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Latvian report Latvian report
by Euro Reporter
2011-12-04 10:34:42
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Latvian bank Krajbanka set to be wound up

Latvian bank Latvijas Krajbanka will likely be wound up, the government said Friday, after the Russian owner of its defunct Lithuanian parent Snoras was detained amid claims of fraud. "The main consideration was whether Snoras bank as the main shareholder was prepared to support Krajbanka," Prime Minister Valdis Dombrovskis told reporters. "Now we know this scenario has been ruled out," he said after a meeting of Latvia's cabinet, banking regulators and law enforcement authorities.

Late Thursday, Lithuania's central bank launched moves to liquidate Snoras. Dombrovskis said his centre-right cabinet would meet again next Monday and that the liquidation of Krajbanka was the "most likely scenario". Nils Usakovs, leader of Latvia's left-leaning opposition, criticised the government. "When Lithuania declared an emergency situation in Snoras bank, Latvian government officials claimed that Krajbanka would not be affected," he said. On Monday, Latvia's regulators had announced they were freezing Krajbanka's operations and taking over its management. The move came after Snoras was put under administration on November 16 amid a fraud probe in Lithuania, a fellow European Union member and former Soviet-ruled republic.

The state has guaranteed deposits of up to 70,000 lats (100,000 Euros, $133,000). Around 150 million lats is available from an existing compensation fund but with the required total set to hit 350 million lats, the remainder will have top come from state coffers via a long-term loan, said treasury spokesman Kaspars Abolins. Savers will be paid via state-owned Citadele bank from Tuesday, with the option to take cash, open a Citadele account or transfer their money to another bank. Since Wednesday, Krajbanka customers have been able to withdraw up to 50 lats per day. From Sunday, all its branches and ATMs will remain closed. Ironcially, Citadele was formed from the wreckage of Parex, once Latvia's largest locally-owned bank, which was nationalised in November 2008 after depositors jittery about a spiralling economic crisis, began pulling out cash. A month later, the government was forced to turn to the EU and International Monetary Fund for a 7.5-billion-euro loan package, paid out in slices in exchange for one Europe's most draconian austerity drives.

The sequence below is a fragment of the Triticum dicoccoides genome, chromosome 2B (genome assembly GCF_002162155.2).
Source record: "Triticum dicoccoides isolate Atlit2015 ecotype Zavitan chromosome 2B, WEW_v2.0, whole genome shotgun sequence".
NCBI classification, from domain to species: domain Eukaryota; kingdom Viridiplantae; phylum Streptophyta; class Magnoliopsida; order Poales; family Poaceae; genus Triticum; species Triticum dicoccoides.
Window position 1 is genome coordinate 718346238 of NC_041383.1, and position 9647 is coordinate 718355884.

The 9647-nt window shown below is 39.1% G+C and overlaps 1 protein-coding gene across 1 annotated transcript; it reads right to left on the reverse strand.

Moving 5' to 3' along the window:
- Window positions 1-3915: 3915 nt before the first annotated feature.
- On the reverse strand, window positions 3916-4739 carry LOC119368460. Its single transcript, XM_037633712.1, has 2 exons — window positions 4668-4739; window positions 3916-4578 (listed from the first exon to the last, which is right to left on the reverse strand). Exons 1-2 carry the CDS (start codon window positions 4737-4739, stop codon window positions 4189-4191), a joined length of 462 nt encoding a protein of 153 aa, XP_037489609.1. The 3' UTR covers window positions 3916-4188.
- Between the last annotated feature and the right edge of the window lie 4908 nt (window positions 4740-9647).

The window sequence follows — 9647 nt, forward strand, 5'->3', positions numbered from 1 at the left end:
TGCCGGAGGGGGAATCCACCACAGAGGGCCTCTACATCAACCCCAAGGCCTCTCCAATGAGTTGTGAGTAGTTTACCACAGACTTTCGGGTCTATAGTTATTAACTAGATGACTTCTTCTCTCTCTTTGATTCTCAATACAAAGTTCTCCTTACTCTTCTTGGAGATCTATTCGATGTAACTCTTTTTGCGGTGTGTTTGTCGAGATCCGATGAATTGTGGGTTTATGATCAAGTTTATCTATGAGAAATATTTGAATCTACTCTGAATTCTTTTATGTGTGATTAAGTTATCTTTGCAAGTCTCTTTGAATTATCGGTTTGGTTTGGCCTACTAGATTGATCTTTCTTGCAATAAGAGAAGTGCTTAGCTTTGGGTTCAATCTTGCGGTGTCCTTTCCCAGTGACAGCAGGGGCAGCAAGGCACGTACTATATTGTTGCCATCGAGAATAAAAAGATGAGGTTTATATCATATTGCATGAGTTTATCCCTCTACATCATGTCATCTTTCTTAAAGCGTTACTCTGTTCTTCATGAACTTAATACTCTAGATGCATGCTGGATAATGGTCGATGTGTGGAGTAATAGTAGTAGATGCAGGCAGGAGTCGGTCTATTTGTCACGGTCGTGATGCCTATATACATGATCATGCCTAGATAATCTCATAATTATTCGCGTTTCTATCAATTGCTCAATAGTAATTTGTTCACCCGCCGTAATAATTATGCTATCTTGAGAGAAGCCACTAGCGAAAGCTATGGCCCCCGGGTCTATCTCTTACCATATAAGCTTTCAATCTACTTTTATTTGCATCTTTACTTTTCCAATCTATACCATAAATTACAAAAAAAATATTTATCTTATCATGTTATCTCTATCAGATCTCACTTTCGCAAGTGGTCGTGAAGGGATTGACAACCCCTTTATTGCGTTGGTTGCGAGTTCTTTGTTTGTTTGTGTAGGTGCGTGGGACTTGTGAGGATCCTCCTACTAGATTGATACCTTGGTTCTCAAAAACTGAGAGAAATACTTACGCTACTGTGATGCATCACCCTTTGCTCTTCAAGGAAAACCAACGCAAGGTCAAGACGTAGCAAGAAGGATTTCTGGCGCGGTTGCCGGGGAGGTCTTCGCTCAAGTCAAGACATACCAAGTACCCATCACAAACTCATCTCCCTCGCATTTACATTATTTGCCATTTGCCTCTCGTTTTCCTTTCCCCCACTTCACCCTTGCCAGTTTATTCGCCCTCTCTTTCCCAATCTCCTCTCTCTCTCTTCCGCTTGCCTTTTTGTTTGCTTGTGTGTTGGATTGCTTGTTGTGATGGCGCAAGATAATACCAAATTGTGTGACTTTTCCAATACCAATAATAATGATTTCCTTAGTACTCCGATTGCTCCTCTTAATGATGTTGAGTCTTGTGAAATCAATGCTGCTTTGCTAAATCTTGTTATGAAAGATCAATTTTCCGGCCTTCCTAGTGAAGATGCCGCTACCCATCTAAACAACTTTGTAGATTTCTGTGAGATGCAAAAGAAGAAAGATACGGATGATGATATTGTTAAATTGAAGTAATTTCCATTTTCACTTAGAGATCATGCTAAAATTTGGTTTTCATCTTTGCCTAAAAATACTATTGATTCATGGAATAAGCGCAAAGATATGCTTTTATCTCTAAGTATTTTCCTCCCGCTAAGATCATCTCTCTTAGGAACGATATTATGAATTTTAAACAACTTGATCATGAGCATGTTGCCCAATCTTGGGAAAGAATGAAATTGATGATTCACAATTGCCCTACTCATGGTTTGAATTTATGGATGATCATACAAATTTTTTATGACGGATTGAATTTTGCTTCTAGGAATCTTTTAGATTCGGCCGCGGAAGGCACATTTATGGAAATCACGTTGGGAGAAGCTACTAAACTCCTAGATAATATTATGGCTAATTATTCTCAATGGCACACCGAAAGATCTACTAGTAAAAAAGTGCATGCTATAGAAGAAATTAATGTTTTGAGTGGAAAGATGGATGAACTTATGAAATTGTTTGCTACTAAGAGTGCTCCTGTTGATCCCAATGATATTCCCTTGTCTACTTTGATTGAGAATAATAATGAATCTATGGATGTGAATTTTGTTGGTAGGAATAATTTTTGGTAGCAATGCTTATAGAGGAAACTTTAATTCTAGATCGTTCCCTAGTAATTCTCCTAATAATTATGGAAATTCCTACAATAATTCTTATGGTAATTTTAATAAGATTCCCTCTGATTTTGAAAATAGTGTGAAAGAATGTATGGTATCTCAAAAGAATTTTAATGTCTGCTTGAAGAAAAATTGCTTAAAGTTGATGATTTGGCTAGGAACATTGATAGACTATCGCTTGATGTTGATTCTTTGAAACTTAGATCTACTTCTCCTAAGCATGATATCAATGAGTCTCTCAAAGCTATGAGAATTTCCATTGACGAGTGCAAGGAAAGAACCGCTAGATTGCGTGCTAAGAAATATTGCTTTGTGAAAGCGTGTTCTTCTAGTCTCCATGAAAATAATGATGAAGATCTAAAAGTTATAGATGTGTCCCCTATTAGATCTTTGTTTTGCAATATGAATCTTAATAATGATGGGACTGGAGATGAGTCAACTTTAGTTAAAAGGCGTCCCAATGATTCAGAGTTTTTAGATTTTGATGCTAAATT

Latvian parliament rejects proposal to make Orthodox Christmas public holiday

The Latvian parliament (Saeima) has rejected a proposal by the faction of the Harmony Centre Party, which campaigns for the rights of Russian-speaking community of Latvia, to make January 7 a public holiday.

Under the draft amendments prepared by the Harmony Centre faction to the law titled, "On festive, commemorative and celebrated dates," Christmas should be celebrated in Latvia not only on December 24, 25 and 26, but also on January 7.

A motion to put the bill before the commission for human rights and public affairs was opposed by 45 MPs, favoured by 43, and four abstained. In all, there are 100 members in the Latvian Parliament. For approximately 400,000 people in Latvia, January 7 is an important religious festival because they celebrate Christmas on this day, said the authors of the bill.


Latvians come to Freedom Monument to pay last respects to Imants Kokars

A large crowd gathered at the Freedom Monument in Riga yesterday afternoon to pay tribute to deceased choir conductor Imants Kokars. His funeral service took place yesterday in Riga's Dome Cathedral, and afterwards, a hearse transported the coffin to the monument.
As reported, the legendary Kokars died last Thursday at age 90. Kokars was born on August 16, 1921. In 1956, he graduated from the Latvian State Conservatory's Choir Conductor Department. He began his career as a conductor in 1948, conducting the Cesis Brass Orchestra.
He has been bestowed Latvia's highest honour – the Order of the Three Stars. Kokars was also chief conductor of several Latvian Song and Dance Festivals.

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